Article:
Solana plans to visit Tehran again on July 19 to continue negotiations with Iran. His visit will come in light of this week's Hokkaido Toyako G-8 Summit, where world leaders pressed Iran to suspend its uranium enrichment program and 'to respond to the updated incentives package in a constructive manner'.
The US Congress is in the middle of debate over House Congressional Resolution 362. The bill calls for the US to prevent refined petroleum products from entering Iran and advocates a 'stringent inspection requirements on all persons, vehicles, ships, planes, trains and cargo entering or departing Iran'. The passing of the bill may require a US naval blockade of Iran, which could be perceived a declaration of war.
On June 27, a former CIA agent filed a motion in US Federal Court urging the declassification of agency documents related to intelligence he obtained on Iran's nuclear program. The operative-a 22-year agency veteran from the Middle East-claims that while conducting covert operations he discovered evidence about Iran and Iraq's weapons programs which did not support the CIA's positions. He alleges that his supervisors encouraged him to misrepresent his findings, suppressed the release of information with which they disagreed, and eventually brought false charges of misconduct against him, resulting in his dismissal from the agency.
Abolfazi Zohrevand, Iran's former ambassador to Italy, claimed that an attempt was made on President Ahmadinejad's life during a recent visit to Rome. Zohrevand cited abnormally high radiation levels in Ahmadinejad's temporary residence as evidence of a conspiracy to kill the president during his visit to the UN Food and Agriculture Organization's headquarters. This follows accusations made by President Ahmadinejad of US plans to kidnap and assassinate him during a March visit to Iraq. He promised to provide the international community with proof of the incident.
British Special Forces operating near the Iranian-Afghan border claim to have discovered evidence of Iranian arms supplies to Taliban fighters, in particular roadside bomb-making materials. Tehran denied any relationship with the Taliban, stressing its support for international counterterrorism efforts. June was the deadliest month of fighting in Afghanistan since late 2001, as NATO lost 49 ISAF troops, including 23 American and 13 British soldiers, many to roadside IED explosions. The UN reports also indicate dramatic increases in civilian deaths resulting from IED detonations.
Stories and links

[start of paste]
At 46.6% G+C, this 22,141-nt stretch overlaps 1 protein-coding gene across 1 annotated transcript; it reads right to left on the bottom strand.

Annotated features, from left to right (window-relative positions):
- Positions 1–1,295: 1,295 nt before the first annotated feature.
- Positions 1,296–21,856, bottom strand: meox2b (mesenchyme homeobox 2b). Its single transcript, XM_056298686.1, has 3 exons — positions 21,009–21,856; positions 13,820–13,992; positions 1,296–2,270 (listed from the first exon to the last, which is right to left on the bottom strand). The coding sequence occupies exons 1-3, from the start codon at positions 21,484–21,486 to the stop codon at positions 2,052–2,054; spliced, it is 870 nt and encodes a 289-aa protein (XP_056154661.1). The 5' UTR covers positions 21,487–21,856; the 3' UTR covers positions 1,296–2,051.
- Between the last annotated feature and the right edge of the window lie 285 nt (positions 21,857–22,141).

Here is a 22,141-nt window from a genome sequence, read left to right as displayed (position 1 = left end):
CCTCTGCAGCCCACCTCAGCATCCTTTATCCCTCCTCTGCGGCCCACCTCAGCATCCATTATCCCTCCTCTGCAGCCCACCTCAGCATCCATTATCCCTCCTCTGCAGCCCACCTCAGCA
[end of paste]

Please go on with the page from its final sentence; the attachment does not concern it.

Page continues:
McCain jokes about Iran cigarette sales, Citizen Wire Services, 09/07
Russia: Iran is ready for N-talks, Press TV, 09/07
Expert: 'US won't allow Israel to attack Iran', Jerusalem Post, 08/07
UN's Ban encouraged by EU dialogue with Iran, AFP, 07/07
Iran says hostages still alive in Israel, after 26 years, Gulf Times, 04/07
Netherlands bans Iranian students from nuclear studies , AFP, 04/07
US, Iran downplay talk of war over nuclear dispute, RFE/RL, 03/07
US admiral warns Israel against opening Iran 'third front', by James Sturcke, Guardian, 03/07
Iran minister: We might consider US diplomatic presence , CNN, 02/07
Iran: Frattini, not optimistic about answer to "P5+1", AGI, 02/07
Bush to Press G8 to Keep Up Pressure on Extremists, Iran, by Donna Miles, American Forces Press Service, 02/07
Iran remembers victims of airliner shot down by US, by Ali Akbar Dareini, AP, 02/07
Top US official: IAF unlikely to hit Iran in '08, by Herb Keinon, Jerusalem Post, 01/07
Bagheri Appointed as Member of Iran's N. Negotiating Team, Fars, 01/07
Good opportunity for G5+1 for talks with Iran: MPs, IRNA, 01/07
Iran sentences man to death for spying for Israel, by Hashem Kalantari and Fredrik Dahl, Reuters, 30/06
Rafsanjani: Israel can't attack Iran, Press TV, 29/06
US Ambassador says more talks possible with Iran on Iraq, by Paula Wolfson, VOA News, 29/06
US elections: Congressional Democrats attack McCain on Iran sanctions, by Daniel Nasaw, Guardian, 26/06
US businessmen accused of military sales to Iran, by Brian Wagner, VOA News, 26/06
Iran condemns EU financial restrictions, IRNA, 24/06
Sarkozy calls nuclear Iran 'unacceptable', RIA Novosti, 23/06
Comments, editorial and analysis
US exports to Iran grow during Bush's presidency, by Sharon Theimer, AP, 09/07
Tehran leaves no room for doubt, by Julian Borger, Guardian, 09/07
Escalation, audio interview with Seymour Hersh, The New Yorker, 07/07
Not so quiet on the Third Front, by Dana Milbank, Washington Post, 03/07
Iran looks East as Europe looks the other way, by Luke Manzarpour, Press TV, 02/07
Will the US open an office in Iran?, by Howard LaFranchi, Christian Science Monitor, 02/07
Thinking about Preventative Military Action against Iran, by Patrick Clawson and Michael Eisenstadt, Policywatch, 01/07
What Ahmadinejad does not say, by Shalom Freedman, Arutz Sheva, 30/06
Are sanctioned Iranian banks actually sponsoring anti-Western terror?, Haaretz, 26/06
Israel and Iran: It's later than you think, The Economist, 26/06
Pressure tightens on Iran over nuclear program, by Gary Thomas, VOA News, 25/06
The case for Bombing Iran, by Norman Podhoretz, Commentary, June